Sunday, March 13, 2016

St. Patrick's Cathedral, Armagh, Northern Ireland

Recently, I came across these pictures among our many hundreds of old photographs.  My husband had taken these snaps on a business trip to his company facility in Kilkeel, Northern Ireland.  While there, he visited Armagh, the county town of Armagh County and a civil parish.  The town of Armagh is the ecclesiastical capital of Ireland.  Following are some pictures of St. Patrick's Cathedral in Armagh.


The cathedral is built in the French Gothic style.


St. Patrick, holding a shamrock.  In preaching to the people of Ireland, St. Patrick used the shamrock to demonstrate the nature of the Holy Trinity.


I'm amazed at all the detail inside this church.


Of course the windows are spectacular.


Can you see the figures in the small glass panes at the very top (perhaps the heavenly host)?




I love this picture.  You can see the pipes of the William Telford pipe organ, and the sun coming through the window is so brilliant, it feels as if God himself is present in the light.  You can also get a glimpse of the magnificent ceiling in this picture.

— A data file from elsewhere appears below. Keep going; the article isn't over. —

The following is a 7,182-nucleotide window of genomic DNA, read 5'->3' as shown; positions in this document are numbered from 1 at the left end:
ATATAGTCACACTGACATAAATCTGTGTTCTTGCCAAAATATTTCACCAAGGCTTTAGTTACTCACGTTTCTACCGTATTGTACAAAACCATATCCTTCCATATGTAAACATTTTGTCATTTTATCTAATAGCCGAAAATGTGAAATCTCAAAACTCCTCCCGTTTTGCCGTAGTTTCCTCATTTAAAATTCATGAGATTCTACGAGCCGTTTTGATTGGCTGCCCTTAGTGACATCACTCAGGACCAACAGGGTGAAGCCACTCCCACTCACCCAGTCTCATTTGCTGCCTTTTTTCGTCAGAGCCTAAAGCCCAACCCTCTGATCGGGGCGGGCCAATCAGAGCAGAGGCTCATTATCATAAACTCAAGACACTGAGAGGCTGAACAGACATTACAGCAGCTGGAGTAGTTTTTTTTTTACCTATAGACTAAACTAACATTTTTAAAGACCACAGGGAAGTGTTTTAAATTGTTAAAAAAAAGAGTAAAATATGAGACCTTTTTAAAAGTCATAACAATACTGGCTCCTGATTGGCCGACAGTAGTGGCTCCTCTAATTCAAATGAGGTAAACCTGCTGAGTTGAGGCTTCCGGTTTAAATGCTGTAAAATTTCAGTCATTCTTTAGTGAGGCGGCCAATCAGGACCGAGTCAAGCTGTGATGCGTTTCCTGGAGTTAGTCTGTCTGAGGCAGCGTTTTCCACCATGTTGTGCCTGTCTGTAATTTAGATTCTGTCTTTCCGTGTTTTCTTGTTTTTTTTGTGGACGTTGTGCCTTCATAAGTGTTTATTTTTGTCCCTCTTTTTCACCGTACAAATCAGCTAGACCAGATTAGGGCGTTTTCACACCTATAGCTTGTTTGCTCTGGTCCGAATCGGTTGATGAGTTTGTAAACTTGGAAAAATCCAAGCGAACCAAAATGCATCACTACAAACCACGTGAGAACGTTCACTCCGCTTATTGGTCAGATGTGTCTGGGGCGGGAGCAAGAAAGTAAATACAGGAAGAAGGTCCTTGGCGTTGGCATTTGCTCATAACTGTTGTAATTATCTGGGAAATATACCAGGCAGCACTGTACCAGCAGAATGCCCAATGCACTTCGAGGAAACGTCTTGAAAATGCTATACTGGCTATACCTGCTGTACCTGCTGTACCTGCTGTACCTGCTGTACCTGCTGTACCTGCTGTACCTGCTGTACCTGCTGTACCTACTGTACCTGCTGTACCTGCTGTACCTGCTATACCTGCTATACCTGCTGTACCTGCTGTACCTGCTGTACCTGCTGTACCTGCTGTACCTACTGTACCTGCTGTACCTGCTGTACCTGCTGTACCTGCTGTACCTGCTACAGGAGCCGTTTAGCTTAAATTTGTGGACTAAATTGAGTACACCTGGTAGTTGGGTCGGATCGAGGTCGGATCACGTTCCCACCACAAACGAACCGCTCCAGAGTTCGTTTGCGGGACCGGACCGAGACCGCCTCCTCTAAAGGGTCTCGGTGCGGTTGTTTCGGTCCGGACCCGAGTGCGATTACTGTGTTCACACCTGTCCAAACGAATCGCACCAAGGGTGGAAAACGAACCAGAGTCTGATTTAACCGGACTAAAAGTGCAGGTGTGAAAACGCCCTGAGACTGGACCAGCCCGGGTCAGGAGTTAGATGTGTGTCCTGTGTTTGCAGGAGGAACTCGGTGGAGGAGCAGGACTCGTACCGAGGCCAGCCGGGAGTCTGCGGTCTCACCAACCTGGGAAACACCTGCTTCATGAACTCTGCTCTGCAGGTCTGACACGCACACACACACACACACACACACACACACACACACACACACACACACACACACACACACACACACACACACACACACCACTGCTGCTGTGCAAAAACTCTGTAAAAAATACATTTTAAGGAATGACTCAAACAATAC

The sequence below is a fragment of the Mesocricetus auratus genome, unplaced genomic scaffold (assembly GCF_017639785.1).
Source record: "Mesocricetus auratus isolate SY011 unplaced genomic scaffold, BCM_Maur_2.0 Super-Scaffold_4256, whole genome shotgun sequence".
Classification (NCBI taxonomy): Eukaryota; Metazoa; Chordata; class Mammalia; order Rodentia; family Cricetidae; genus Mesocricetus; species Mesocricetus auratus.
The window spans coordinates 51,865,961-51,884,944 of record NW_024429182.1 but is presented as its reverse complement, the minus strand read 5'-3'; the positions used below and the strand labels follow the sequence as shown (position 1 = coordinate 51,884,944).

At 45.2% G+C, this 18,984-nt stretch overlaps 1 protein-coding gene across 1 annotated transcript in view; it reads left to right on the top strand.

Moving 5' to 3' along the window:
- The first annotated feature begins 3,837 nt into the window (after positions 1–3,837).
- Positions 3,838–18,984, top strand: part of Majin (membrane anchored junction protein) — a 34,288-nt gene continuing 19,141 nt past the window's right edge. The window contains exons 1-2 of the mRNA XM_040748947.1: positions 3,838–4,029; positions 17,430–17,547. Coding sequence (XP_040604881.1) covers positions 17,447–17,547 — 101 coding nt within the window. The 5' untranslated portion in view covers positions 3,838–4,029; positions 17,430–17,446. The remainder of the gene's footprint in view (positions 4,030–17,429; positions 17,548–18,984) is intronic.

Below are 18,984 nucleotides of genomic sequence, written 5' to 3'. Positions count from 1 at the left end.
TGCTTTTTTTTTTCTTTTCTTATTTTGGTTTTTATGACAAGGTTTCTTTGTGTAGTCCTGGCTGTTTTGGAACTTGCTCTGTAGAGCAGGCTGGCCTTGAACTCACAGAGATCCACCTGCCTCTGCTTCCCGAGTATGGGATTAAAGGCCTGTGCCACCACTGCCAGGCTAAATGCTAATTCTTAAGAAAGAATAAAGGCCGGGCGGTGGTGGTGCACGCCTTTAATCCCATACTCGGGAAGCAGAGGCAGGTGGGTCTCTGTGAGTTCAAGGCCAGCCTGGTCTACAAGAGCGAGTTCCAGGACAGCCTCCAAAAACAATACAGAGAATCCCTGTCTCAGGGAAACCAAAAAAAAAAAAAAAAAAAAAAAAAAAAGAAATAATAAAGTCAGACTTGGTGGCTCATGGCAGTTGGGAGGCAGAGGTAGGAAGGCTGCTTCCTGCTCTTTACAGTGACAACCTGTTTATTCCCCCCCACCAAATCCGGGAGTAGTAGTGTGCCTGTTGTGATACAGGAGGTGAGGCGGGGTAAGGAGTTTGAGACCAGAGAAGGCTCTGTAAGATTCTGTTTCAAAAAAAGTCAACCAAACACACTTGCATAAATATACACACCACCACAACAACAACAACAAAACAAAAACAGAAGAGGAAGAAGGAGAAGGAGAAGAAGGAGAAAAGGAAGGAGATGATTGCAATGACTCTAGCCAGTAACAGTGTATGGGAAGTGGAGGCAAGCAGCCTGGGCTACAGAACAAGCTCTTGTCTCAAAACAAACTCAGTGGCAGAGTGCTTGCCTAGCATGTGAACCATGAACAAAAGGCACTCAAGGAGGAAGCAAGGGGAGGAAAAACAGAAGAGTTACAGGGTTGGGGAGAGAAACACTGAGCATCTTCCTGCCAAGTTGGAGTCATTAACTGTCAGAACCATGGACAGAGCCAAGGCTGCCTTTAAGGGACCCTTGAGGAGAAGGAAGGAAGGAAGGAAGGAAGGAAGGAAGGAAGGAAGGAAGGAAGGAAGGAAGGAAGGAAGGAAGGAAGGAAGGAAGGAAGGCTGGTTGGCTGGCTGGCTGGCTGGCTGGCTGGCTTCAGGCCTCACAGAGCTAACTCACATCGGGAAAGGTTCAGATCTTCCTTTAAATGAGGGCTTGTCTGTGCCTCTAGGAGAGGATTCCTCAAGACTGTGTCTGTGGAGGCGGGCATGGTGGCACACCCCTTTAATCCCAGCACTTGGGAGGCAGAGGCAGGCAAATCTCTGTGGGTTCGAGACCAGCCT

Here's a closeup of the ceiling; unfortunately the image is really blurred.  I sharpened it as best I could -- hopefully you can get the general idea of it's intricacies.  The curved squares in the very top are tile mosaics.  The mural over the white arch represents St. Patrick converting and baptizing the Irish people.


All this colorful stonework is truly amazing.  In 1887, the new Primate of Armagh, Cardinal Michael Logue, began many updates and improvements to St. Patrick's Cathedral. The most striking of  Cardinal Logue's additions were the scheme of mosaics he had commissioned to cover every inch of blank wall in the cathedral.  Those colorful and intricate mosaics are what you see in the above pictures.


A different exterior view of the church,


and here is the window seen from the inside.  Notice the beautiful mosaics above the window.


Above is another spectacular window.  Hal must have been here at a perfect time of day because the sunlight pouring through these windows was lovely.